Ash Wednesday


The symbolism for Ash Wednesday is profound. Perhaps that is why our churches are full on this day. At some level we recognize our brokenness, our weakness, and our failings. In that recognition, or awareness, we come together before our God, praying with the psalmist, “Be merciful, O Lord, for we have sinned.” We have not always done it right. As we receive the ashes, the sign of that acknowledgement, the minister says, “Repent and believe in the Gospel.”

It is “an acceptable time” to take stock of our lives, to “repent,” turn toward God again, and believe what God is saying. The Lord wants our whole heart, not just part of it—not just the part we offer in worship on Sunday, but all of it every day. As it is said so many times in Scripture, “Be not afraid.” Don’t be afraid to give Him your heart. The Lord is “gracious, merciful, slow to anger, and rich in kindness”. God wants our hearts—hearts that are united to His, not divided with the worldly desires of power, prestige, and possessions. We are ambassadors for Christ, as St. Paul says, called to have hearts dedicated to the Lord, full of the love God wants to share with everyone.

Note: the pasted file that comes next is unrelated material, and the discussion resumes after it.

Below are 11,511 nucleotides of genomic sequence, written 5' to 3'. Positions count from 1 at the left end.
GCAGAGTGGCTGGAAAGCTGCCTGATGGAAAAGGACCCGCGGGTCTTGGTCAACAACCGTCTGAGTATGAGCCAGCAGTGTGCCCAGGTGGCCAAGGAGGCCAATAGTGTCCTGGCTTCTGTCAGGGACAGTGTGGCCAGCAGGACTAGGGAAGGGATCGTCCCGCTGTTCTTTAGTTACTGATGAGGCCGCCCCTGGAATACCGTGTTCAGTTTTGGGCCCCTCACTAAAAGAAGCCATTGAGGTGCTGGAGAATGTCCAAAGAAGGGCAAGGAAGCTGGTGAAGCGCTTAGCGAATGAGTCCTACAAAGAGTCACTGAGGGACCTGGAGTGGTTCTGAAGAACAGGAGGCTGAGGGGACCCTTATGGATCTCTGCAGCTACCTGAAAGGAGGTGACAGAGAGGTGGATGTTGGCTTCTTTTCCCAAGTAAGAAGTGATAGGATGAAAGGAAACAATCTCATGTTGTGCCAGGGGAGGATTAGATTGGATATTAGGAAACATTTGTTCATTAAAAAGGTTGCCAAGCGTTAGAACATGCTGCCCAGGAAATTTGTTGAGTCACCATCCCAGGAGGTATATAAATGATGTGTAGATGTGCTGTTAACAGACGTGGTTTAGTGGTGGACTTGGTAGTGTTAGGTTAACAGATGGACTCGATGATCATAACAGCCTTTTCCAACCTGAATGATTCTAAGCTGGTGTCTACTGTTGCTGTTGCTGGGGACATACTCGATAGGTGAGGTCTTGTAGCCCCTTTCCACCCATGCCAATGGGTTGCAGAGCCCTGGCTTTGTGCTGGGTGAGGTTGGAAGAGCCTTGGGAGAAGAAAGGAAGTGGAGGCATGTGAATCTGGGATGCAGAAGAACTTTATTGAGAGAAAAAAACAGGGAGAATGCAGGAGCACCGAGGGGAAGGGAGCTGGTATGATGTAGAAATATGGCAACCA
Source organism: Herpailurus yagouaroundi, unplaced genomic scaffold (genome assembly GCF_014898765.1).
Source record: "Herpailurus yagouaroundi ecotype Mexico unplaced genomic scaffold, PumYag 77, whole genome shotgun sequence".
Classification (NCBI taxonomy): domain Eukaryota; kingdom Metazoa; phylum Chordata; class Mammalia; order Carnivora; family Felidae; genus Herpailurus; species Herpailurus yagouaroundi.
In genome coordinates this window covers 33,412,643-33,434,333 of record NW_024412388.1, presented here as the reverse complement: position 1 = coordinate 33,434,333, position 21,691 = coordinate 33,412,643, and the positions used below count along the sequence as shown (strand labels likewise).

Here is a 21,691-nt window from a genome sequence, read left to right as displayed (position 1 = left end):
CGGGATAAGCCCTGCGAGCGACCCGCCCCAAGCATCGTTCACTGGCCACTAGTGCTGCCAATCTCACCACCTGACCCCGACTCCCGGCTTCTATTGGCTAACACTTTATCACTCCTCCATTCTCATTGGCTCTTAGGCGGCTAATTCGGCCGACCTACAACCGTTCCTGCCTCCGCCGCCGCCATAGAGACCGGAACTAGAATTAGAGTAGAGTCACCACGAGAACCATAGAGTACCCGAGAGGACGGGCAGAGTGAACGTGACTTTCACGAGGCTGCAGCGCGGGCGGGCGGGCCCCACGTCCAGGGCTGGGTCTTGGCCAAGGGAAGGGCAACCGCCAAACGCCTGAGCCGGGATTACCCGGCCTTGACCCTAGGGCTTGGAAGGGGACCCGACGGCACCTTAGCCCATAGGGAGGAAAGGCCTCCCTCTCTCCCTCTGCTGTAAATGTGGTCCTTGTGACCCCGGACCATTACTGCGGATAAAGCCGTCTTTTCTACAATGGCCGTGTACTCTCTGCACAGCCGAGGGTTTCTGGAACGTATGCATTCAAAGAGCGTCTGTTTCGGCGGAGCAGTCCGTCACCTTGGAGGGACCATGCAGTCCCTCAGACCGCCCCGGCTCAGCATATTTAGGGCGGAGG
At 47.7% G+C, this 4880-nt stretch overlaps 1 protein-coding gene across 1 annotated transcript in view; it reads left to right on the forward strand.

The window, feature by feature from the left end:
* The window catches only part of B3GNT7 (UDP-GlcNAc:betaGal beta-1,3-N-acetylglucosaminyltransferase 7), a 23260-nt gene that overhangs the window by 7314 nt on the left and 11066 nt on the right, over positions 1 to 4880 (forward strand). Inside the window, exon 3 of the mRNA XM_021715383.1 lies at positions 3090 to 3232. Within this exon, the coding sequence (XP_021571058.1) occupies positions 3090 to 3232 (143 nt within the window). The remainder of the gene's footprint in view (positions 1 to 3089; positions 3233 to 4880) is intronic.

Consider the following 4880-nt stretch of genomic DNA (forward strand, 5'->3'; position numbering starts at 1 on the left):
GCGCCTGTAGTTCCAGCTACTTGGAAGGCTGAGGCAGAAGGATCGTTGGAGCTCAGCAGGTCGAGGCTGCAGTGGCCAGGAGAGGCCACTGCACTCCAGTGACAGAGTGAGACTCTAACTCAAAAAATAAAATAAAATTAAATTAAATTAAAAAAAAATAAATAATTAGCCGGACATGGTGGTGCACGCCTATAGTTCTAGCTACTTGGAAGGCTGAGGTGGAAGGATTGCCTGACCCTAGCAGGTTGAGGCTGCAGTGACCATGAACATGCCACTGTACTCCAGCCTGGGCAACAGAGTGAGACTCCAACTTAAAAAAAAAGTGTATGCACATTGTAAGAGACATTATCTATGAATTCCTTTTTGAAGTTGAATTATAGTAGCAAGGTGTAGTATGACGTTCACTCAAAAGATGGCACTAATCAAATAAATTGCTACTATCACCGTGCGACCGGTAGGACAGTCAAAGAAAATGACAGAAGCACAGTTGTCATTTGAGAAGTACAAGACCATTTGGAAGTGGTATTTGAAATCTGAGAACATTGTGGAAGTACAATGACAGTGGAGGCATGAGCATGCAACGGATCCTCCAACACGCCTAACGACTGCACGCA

As we acknowledge, repent, and surrender, the Lord promises forgiveness, mercy, and the joy of salvation. Today, pray Psalm 51 with your whole heart and with the humility Jesus speaks of in the Gospel today, and the Lord will “ leave behind Him a blessing” in your life for the life of the world.